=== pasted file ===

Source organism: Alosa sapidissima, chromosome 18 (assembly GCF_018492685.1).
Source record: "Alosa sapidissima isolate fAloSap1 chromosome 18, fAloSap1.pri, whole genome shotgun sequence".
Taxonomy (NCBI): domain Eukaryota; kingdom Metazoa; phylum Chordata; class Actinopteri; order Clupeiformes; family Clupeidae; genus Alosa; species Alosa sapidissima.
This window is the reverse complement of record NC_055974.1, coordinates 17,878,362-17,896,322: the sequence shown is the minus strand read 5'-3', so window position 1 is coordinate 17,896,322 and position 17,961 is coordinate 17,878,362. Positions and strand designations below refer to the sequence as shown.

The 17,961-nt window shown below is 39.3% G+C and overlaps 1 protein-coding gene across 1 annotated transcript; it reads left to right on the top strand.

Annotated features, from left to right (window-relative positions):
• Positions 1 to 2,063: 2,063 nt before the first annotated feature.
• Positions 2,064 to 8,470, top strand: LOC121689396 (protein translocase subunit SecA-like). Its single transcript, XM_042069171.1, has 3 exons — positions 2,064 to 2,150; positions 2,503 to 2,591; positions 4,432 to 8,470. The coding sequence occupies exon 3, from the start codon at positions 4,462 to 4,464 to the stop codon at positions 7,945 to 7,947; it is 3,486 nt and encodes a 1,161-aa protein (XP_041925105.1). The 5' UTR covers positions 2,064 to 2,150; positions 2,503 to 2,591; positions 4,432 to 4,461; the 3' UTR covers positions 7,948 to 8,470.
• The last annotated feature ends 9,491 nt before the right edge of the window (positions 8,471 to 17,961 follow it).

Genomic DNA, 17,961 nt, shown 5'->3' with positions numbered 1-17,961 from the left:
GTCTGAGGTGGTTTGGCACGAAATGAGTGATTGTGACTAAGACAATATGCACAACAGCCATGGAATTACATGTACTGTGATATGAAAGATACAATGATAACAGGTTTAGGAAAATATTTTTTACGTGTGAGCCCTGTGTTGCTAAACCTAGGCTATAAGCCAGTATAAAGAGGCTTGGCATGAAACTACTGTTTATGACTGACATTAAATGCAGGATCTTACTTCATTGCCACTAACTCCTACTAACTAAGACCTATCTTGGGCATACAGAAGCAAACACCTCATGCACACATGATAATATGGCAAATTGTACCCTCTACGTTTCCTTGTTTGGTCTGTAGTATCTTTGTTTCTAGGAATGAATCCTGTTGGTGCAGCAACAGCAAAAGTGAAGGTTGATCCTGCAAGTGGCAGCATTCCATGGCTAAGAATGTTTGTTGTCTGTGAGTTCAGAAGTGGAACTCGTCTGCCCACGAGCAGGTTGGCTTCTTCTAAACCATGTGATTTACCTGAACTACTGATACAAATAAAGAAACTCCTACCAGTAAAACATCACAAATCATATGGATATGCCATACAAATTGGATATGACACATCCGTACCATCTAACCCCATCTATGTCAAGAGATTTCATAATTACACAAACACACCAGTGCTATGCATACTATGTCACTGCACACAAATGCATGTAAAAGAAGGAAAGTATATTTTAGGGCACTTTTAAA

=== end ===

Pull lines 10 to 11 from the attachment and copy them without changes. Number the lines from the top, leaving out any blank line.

Genomic DNA, 17,961 nt, shown 5'->3' with positions numbered 1-17,961 from the left:
GTCTGAGGTGGTTTGGCACGAAATGAGTGATTGTGACTAAGACAATATGCACAACAGCCATGGAATTACATGTACTGTGATATGAAAGATACAATGATAACAGGTTTAGGAAAATATTTTTTACGTGTGAGCCCTGTGTTGCTAAACCTAGGCTATAAGCCAGTATAAAGAGGCTTGGCATGAAACTACTGTTTATGACTGACATTAAATGCAGGATCTTACTTCATTGCCACTAACTCCTACTAACTAAGACCTATCTTGGGCATACAGAAGCAAACACCTCATGCACACATGATAATATGGCAAATTGTACCCTCTACGTTTCCTTGTTTGGTCTGTAGTATCTTTGTTTCTAGGAATGAATCCTGTTGGTGCAGCAACAGCAAAAGTGAAGGTTGATCCTGCAAGTGGCAGCATTCCATGGCTAAGAATGTTTGTTGTCTGTGAGTTCAGAAGTGGAACTCGTCTGCCCACGAGCAGGTTGGCTTCTTCTAAACCATGTGATTTACCTGAACTACTGATACAAATAAAGAAACTCCTACCAGTAAAACATCACAAATCATATGGATATGCCATACAAATTGGATATGACACATCCGTACCATCTAACCCCATCTATGTCAAGAGATTTCATAATTACACAAACACACCAGTGCTATGCATACTATGTCACTGCACACAAATGCATGTAAAAGAAGGAAAGTATATTTTAGGGCACTTTTAAA